After all those months of just going with the flow, my son has now started sleeping almost all the way through the night. He usually wakes very briefly around 3am, and then goes right back to sleep with a little patting or sometimes a few sips from a bottle or the breast.

My point is that without really doing anything special at all, my child is on the verge of sleeping through the night at 15 months. If you can just try to make everyone as comfy as possible for the next few months, it will most likely happen on its own.

Good luck!

Debbie

I would recommend the having your partner go to him for the 11 p.m. and 4:30 a.m. wakeup. At his age, he can probably go until 2 a.m without eating. We did this with our son and it is seems to be working -- fingers crossed. My husband would rock him back to sleep when he went to him. I would go in at 2 a.m. on the assumption that he could legitimately need to eat. He quit the 11 p.m. wakeup pretty quickly. Over the course of a couple of weeks, he kind of consolidated to one night waking but the time would vary. If he got up before midnight, my husband would still go to him and if it was after midnight I would go. Midnight was sort of our arbitrary cutoff as I was nursing him last around 7 p.m. so we figured he probably wasn't hungry when he was waking up earlier. (in the early days though our "backup" plan was for me to still go nurse if my husband couldn't get him back down, i.e. he got upset and was obviously hungry). Lately, he has been sleeping through without getting up at all but we still have our plan in place for nights when he does get up. Good luck with whatever you do. I keep telling my husband I will be so happy when I quit obsessing about baby sleep. :)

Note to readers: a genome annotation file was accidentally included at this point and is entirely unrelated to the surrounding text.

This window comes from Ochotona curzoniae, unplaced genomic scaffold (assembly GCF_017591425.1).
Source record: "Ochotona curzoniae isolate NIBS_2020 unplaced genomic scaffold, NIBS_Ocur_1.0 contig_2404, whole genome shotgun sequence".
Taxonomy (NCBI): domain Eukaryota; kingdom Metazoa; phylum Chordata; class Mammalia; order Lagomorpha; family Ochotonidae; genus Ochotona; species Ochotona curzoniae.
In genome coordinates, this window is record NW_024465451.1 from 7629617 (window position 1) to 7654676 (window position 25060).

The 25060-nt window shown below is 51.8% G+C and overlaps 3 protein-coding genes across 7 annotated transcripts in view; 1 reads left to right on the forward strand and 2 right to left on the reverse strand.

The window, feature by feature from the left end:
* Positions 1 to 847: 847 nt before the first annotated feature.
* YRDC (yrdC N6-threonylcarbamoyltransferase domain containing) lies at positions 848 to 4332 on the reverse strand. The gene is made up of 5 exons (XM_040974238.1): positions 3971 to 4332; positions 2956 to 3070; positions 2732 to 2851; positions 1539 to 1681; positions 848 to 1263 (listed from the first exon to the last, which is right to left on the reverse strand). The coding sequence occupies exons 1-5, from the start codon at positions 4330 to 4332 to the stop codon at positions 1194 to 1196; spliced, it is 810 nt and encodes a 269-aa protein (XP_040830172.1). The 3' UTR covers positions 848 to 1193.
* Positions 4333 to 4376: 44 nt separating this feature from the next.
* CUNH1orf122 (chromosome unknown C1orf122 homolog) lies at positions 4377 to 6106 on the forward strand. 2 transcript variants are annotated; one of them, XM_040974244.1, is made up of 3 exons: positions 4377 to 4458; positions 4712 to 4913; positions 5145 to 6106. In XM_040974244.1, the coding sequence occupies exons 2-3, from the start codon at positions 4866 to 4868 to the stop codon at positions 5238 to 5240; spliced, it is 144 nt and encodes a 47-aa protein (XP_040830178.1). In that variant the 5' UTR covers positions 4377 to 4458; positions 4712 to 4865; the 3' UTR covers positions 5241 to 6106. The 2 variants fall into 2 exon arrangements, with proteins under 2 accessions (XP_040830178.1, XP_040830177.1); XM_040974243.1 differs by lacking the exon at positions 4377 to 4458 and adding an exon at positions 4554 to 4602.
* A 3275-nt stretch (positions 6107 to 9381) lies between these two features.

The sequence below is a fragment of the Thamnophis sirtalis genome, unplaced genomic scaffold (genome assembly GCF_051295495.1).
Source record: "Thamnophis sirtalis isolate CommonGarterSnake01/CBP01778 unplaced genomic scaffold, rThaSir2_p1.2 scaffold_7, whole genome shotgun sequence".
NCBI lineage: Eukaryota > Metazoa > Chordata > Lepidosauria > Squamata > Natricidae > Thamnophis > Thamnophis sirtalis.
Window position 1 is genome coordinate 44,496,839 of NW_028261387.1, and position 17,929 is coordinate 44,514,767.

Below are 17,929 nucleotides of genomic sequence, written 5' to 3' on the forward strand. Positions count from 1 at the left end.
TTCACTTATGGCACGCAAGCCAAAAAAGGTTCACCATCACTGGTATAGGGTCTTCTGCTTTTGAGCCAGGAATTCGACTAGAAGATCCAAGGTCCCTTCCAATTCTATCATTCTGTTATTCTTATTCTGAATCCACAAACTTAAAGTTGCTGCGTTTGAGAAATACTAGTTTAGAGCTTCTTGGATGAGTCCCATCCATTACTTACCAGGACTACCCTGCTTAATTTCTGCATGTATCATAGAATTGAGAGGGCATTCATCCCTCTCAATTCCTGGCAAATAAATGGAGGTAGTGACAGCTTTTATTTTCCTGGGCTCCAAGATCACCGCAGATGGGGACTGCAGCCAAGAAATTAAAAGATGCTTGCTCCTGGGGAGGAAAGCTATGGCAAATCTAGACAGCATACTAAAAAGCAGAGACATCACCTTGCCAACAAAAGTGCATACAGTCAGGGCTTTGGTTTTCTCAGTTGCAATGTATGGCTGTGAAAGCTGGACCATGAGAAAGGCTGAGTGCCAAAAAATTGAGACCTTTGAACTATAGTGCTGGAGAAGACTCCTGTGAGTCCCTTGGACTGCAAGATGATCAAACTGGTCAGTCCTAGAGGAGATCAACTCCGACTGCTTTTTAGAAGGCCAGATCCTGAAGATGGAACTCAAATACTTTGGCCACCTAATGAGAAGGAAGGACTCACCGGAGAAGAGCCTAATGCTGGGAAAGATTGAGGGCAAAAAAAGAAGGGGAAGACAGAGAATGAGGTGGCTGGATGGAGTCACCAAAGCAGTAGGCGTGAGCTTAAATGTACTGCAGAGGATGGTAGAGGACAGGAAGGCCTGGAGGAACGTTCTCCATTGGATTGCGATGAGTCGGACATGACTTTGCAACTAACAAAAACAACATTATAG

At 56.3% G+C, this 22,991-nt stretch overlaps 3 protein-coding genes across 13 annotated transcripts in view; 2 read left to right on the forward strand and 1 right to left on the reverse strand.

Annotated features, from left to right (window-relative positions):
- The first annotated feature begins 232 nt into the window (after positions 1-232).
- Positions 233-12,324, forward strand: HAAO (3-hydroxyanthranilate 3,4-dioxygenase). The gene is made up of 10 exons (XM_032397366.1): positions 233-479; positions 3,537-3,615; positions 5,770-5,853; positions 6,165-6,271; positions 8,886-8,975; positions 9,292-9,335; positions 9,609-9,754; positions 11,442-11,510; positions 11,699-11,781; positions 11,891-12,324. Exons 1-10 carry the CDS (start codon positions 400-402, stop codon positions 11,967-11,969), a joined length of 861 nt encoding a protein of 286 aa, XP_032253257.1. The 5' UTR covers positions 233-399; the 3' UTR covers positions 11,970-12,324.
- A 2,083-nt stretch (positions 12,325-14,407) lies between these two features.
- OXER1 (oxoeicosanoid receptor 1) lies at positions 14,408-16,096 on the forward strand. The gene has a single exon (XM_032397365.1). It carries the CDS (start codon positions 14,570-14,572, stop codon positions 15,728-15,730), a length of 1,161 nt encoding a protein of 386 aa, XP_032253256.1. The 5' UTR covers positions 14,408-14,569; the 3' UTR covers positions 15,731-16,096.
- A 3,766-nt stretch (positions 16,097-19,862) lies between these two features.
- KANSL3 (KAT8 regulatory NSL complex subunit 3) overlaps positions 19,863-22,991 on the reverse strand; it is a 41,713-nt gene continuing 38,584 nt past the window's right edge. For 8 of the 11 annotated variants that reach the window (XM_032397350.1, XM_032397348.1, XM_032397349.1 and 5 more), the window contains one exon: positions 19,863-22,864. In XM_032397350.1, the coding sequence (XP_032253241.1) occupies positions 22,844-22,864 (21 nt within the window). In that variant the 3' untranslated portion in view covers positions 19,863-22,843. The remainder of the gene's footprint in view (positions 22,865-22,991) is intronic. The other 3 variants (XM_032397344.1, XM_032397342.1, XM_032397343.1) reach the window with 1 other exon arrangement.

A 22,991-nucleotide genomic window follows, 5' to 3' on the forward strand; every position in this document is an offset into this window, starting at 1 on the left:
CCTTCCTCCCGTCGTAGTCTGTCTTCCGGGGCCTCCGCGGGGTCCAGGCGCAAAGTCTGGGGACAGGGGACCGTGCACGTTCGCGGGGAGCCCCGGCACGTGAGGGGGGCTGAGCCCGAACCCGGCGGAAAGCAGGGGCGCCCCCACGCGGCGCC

Debbie

I just realized I forgot to say in my post that our son was waking up at almost those exact same times though the 4:30 a.m. was usually more like 5:30 for him.

Lisa V

My 12 year-old daughter slept very well until she hit 10 months, then she started waking during the night. We tried some CIO stuff and it just didn't work. Even the neighbors commented on her crying during the night. We lived in a house, their house and ours had 15 feet between them. She was that loud. We gave up after a handful of tries.
Instead we started going in, not picking her up, patting her back until she settled and was drowsy. We took turns, it lasted a couple of weeks, but then she got herself sleeping again.

After 4 kids- this is the good news, they all sleep through the night eventually. No matter how many mistakes we make as parents trying to figure out what works for them.

girlfiend

After sleeping for 6 hours at a stretch sporadically for the first two months of his life my son stopped. He'd nurse down easily, but he woke up hourly for months. At some point he switched to waking up every few hours and three hours in a row felt heavenly.

Then, to really mess me up he stopped falling asleep and it took hours to get him down only to have him wake up crying 2 hours later. That's when I decided I was done.

Even though it did not work at all when he was younger, I made the decision that I was going to let him cry to fall asleep, but I'd get him if he woke up. The crying was excruciating, but he pretty much fell asleep after 20 minutes. Then he slept for 6 or 7 hours. If he didn't stop crying after 20 minutes I'd nurse him again and hope he'd sleep. He usually did. If he didn't nurse to sleep the second round he'd cry himself to sleep after about a minute and a half.